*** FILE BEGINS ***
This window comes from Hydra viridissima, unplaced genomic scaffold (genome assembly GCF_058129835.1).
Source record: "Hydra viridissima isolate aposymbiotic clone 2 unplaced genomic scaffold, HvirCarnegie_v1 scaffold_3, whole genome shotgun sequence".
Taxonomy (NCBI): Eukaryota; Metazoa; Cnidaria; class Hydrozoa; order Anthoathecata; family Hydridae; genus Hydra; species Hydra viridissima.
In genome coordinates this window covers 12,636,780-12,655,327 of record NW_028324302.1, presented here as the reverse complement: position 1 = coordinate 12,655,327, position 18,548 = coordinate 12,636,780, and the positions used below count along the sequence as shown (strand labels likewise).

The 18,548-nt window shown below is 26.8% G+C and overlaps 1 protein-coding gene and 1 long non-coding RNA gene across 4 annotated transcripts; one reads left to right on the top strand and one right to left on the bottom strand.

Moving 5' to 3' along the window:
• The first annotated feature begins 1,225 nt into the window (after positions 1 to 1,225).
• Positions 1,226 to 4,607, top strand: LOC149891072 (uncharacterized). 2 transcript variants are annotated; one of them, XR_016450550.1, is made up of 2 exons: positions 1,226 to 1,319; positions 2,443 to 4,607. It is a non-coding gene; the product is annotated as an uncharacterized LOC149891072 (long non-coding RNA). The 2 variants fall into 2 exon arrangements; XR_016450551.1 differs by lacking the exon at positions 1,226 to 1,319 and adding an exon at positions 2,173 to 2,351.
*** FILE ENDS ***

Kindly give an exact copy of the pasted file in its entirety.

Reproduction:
This window comes from Hydra viridissima, unplaced genomic scaffold (genome assembly GCF_058129835.1).
Source record: "Hydra viridissima isolate aposymbiotic clone 2 unplaced genomic scaffold, HvirCarnegie_v1 scaffold_3, whole genome shotgun sequence".
Taxonomy (NCBI): Eukaryota; Metazoa; Cnidaria; class Hydrozoa; order Anthoathecata; family Hydridae; genus Hydra; species Hydra viridissima.
In genome coordinates this window covers 12,636,780-12,655,327 of record NW_028324302.1, presented here as the reverse complement: position 1 = coordinate 12,655,327, position 18,548 = coordinate 12,636,780, and the positions used below count along the sequence as shown (strand labels likewise).

The 18,548-nt window shown below is 26.8% G+C and overlaps 1 protein-coding gene and 1 long non-coding RNA gene across 4 annotated transcripts; one reads left to right on the top strand and one right to left on the bottom strand.

Moving 5' to 3' along the window:
• The first annotated feature begins 1,225 nt into the window (after positions 1 to 1,225).
• Positions 1,226 to 4,607, top strand: LOC149891072 (uncharacterized). 2 transcript variants are annotated; one of them, XR_016450550.1, is made up of 2 exons: positions 1,226 to 1,319; positions 2,443 to 4,607. It is a non-coding gene; the product is annotated as an uncharacterized LOC149891072 (long non-coding RNA). The 2 variants fall into 2 exon arrangements; XR_016450551.1 differs by lacking the exon at positions 1,226 to 1,319 and adding an exon at positions 2,173 to 2,351.